Abstract—This paper outlines elements of a conceptual framework that clarifies the role that clusters play relative to government policies and actions of individual companies in supporting the emergence of "High Road" strategies that lead to better New Growth Path-related outcomes. It then focuses on creating a new set of data that can start shedding light on the empirical relevance of this framework. The first main section of the paper draws on a new set of employment and wage data across European clusters. The data is used to analyze whether cluster presence is significantly correlated with higher wages, which, as an indicator of higher productivity, are likely to signal the presence of "High Road" strategies. We then take a closer look at the scale of the relationship relative to location-specific and other effects. We find cluster presence to be significantly related to higher wages, with the effect being moderate but meaningful. This suggests that cluster presence enhances the ability of economic activities to deliver high performance but is unlikely to be able to substitute weak business environment conditions. The second section then deploys a wide range of regional performance data collected for the European Competitiveness Index and the European Cluster Observatory. We create indicators for New Growth Path performance and its main dimensions and classify European regions by their performance patterns. This provides critical insights into the compatibility of the different economic, social, and ecological objectives pursued. We then relate these outcomes to the presence of strong cluster portfolios and strong business environment conditions. Both are most strongly associated with stronger economic outcomes, with lower impact on other dimensions of the New Growth Path. The third section creates a new dataset of cluster initiative intensity at the regional and cluster category level. It also classifies close to 1,000 cluster initiatives in Europe by their engagement in New Growth Path-related activities. We then deploy this data to test the impact of cluster initiatives on regional New Growth Path performance. Overall, we find evidence consistent with clusters playing a role in making "High Road" strategies more likely to emerge. We also find evidence that European regions differ in their strategies towards these goals, with some being able to pursue all three dimensions in parallel. Cluster initiatives widely engage in New Growth Path-related activities, indicating their potential as a tool in mobilizing joint action in these areas.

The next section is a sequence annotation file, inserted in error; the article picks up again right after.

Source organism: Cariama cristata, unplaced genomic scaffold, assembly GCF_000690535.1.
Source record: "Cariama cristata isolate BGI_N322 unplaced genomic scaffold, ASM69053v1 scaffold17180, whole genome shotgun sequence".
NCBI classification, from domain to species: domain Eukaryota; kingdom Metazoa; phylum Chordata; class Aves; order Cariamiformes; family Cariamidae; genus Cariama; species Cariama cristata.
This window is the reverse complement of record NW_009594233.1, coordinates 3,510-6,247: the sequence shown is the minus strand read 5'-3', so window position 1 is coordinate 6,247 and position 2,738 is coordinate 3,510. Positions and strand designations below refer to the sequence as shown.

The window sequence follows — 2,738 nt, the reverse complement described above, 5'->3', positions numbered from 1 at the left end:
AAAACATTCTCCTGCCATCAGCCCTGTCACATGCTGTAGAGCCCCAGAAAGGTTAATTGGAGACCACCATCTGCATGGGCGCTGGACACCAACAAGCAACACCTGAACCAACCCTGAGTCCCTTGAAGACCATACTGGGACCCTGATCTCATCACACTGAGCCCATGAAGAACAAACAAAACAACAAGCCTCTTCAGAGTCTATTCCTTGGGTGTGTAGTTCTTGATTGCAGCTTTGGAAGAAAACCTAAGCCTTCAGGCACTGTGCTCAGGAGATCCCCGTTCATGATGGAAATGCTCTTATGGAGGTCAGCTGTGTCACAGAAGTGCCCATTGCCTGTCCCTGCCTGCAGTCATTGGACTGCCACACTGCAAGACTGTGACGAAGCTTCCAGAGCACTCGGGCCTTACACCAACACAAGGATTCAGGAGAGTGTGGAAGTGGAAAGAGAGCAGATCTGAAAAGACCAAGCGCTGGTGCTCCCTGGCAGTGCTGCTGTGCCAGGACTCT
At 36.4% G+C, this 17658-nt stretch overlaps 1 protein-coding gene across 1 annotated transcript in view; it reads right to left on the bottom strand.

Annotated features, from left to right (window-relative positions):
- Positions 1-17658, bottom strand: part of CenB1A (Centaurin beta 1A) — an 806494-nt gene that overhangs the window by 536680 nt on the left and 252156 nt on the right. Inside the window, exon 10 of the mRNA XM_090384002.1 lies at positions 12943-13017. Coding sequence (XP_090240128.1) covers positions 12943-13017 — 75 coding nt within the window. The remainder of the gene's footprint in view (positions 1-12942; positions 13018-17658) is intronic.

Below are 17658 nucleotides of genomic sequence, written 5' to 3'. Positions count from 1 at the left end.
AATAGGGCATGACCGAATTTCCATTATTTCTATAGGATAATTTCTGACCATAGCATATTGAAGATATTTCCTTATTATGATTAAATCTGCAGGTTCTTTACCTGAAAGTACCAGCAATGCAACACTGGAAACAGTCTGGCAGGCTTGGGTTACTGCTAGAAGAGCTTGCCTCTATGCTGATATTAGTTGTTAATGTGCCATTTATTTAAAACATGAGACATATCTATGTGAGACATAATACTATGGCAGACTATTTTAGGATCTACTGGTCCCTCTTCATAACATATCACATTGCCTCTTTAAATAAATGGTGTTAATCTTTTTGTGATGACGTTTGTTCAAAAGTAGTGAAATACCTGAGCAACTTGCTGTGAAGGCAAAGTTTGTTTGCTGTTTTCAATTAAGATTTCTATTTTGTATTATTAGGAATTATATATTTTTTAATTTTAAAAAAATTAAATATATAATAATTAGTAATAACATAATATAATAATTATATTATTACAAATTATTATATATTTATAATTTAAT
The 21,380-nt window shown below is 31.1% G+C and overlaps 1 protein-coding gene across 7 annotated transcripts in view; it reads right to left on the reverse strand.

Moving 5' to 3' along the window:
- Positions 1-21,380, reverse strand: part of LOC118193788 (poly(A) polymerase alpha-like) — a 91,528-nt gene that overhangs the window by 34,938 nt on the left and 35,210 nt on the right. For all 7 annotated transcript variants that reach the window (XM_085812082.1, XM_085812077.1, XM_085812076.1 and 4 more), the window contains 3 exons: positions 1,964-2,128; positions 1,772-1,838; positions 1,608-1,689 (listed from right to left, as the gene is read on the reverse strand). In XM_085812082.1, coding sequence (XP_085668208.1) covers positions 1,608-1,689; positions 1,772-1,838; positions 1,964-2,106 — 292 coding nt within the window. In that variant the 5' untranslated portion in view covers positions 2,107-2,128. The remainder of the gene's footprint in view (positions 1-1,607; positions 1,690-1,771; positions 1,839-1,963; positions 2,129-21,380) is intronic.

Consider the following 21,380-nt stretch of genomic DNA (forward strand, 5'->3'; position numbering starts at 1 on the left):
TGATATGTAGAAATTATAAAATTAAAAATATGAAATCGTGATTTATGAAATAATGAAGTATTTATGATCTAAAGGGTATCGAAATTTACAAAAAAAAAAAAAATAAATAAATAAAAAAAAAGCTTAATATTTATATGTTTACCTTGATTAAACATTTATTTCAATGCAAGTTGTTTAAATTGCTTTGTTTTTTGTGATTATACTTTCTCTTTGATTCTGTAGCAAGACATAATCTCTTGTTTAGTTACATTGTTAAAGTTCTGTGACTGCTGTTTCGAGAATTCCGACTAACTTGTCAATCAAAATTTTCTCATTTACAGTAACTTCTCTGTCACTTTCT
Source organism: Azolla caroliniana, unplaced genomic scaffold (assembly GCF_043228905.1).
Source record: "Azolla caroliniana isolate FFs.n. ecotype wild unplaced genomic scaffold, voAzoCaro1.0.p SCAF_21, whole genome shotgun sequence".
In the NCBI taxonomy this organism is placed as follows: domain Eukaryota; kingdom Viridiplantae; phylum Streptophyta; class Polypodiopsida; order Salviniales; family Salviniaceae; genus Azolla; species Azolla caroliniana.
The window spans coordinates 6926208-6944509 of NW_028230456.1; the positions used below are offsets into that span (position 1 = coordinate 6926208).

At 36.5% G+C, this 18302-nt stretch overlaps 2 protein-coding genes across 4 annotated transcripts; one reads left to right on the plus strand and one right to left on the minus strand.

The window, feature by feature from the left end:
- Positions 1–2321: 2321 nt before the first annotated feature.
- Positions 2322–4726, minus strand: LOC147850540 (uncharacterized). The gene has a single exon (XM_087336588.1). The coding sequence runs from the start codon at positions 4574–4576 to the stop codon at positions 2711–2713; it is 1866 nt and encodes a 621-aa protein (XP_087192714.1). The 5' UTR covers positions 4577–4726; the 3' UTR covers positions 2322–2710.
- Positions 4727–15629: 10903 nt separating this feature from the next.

Download working paper: http://www.foreurope.eu/index.php?id=766&tx_sevenpack_pi1%5bsearch%5d%5brule%5d=AND&tx_sevenpack_pi1%5bsearch%5d%5bsep%5d=space&tx_sevenpack_pi1%5bshow_abstracts%5d=0&tx_sevenpack_pi1%5bshow_keywords%5d=0&tx_sevenpack_pi1%5byear%5d=2013&tx_sevenpack_pi1%5bshow_uid%5d=26&cHash=e43051117ff808eee3856730b432e1dd#c26

Strategic Disclosure: The Case of Business School Rankings

By: Luca, Michael, and Jonathan Smith

Abstract—Using a novel data set, we present three findings about the rankings that business schools choose to display on their websites. First, the data strongly rejects patterns predicted by classic models of voluntary disclosure. In contrast with the traditional unraveling hypothesis, top schools are least likely to display their rankings. Second, schools that do poorly in the U.S. News rankings are more likely to disclose their Princeton Review certification, suggesting that schools treat different certifications as substitutes. Third, conditional on displaying a ranking, the majority of schools coarsen information to make it seem more favorable.